In order to have productive national conversations on illegitimacy/poverty, race and sex, we must first be able to freely express our point of view. Unfortunately, the left, like any other orthodoxy, sees all new information and different ideas as apostasy:
When I was an undergraduate at Cornell , then Yale and a graduate student at Oxford, then Yale once again, the American university was an exceedingly lively place in which students were encouraged to explore a diversity of perspectives. The people in charge were, by and large, New Deal liberals — moderate in manner, open to argument, and distinguished first and foremost by their curiosity. They welcomed into the ranks of their colleagues both those to their left and those to their right — for they did not regard the university as an instrument for transforming the world. They supposed, instead, that it was a space within which one could spend one’s time trying to understand that world. Intellectual sparring partners were, in their opinion, a great boon.
Most of the New Deal liberals that I once knew have passed on. They have been replaced in positions of authority by a generation for whom everything is political. Its motto is “the personal is political and the political is personal.” What this means in practice is that the members of this generation tend to regard those at odds with them not as merely wrong and perhaps intriguingly, interestingly wrong but as simply immoral. In the face of an argument or observation that does not sit comfortably with what they believe, they resort to denunciation. The dissenter is labeled a racist or a fascist or something worse, and he is read out of the human race. In this environment, conservatives are no longer welcome. No advertisement states that they need not apply for jobs at certain institutions, but that is nearly always the case.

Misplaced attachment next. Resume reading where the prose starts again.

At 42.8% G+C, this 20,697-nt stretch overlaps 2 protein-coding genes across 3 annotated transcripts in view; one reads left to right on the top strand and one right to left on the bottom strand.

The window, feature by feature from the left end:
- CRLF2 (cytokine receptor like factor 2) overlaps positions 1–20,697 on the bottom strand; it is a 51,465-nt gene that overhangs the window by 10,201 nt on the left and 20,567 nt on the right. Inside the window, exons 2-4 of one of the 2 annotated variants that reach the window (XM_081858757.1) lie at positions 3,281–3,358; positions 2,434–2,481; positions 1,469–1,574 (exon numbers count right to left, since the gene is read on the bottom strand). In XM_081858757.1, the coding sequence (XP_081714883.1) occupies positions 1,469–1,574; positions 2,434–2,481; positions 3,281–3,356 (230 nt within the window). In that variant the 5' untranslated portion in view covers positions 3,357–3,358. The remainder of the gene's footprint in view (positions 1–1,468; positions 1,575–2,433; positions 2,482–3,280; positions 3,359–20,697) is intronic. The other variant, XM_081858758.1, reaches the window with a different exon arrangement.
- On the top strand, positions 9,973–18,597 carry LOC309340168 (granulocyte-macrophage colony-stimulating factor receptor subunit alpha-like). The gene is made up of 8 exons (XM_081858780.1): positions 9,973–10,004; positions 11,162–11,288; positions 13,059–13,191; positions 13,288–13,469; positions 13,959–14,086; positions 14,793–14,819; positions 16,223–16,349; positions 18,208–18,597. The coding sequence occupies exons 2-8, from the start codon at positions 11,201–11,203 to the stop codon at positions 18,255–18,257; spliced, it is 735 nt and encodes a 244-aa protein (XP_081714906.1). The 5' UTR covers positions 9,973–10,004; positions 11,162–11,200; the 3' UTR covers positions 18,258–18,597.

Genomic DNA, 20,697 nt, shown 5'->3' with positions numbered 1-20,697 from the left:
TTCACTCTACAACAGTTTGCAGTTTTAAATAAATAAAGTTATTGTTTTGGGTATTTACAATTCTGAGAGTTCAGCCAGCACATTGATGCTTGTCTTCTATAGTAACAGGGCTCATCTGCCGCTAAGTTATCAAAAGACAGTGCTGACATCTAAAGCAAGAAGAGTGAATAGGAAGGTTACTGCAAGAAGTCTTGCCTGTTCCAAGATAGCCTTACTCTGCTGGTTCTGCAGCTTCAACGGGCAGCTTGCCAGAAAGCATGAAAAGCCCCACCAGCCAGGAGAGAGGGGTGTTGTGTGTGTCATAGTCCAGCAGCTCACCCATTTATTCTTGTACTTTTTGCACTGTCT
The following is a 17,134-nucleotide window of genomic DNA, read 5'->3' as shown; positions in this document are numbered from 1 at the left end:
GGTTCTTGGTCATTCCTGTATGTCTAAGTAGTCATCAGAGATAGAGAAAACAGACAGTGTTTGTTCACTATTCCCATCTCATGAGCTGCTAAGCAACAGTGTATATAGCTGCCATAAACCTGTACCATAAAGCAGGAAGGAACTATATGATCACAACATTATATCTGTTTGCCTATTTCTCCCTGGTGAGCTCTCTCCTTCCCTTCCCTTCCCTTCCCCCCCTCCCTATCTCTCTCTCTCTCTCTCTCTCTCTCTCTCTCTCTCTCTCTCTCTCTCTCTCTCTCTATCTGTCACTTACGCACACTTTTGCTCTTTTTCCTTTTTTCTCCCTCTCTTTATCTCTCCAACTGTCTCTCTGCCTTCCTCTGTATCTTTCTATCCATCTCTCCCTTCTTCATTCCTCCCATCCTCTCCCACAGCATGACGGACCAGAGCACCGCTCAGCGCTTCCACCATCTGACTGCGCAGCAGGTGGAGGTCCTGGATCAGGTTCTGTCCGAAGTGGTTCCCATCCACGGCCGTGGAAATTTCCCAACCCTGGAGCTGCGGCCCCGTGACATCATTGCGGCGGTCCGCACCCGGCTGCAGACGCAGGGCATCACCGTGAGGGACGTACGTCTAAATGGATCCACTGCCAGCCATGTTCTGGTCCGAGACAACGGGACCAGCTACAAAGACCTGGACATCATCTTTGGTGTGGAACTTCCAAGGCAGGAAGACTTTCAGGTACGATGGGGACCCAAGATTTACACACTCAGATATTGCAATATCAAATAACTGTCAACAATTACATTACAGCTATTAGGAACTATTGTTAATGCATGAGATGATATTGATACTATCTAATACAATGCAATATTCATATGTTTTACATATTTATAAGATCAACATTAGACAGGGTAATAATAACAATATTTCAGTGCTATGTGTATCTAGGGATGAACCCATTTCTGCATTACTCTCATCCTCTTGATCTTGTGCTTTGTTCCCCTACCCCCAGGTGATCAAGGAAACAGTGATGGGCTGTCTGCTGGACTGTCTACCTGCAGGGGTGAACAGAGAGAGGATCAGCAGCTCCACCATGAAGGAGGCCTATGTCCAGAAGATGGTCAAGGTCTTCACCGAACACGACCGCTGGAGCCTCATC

The key to understanding what has happened is that the new generation has made of the university a political instrument. Its purpose, as they see it, is to help them transform the larger world. Those not on board with the program are interlopers to be demonized and driven out, and the quality of the scholarly work and the teaching they do has no weight. One can write and be widely read. One can be invited to conferences and to give lectures. But, if a job comes open at a major university, one will not even be interviewed. Trust me. I know from long experience.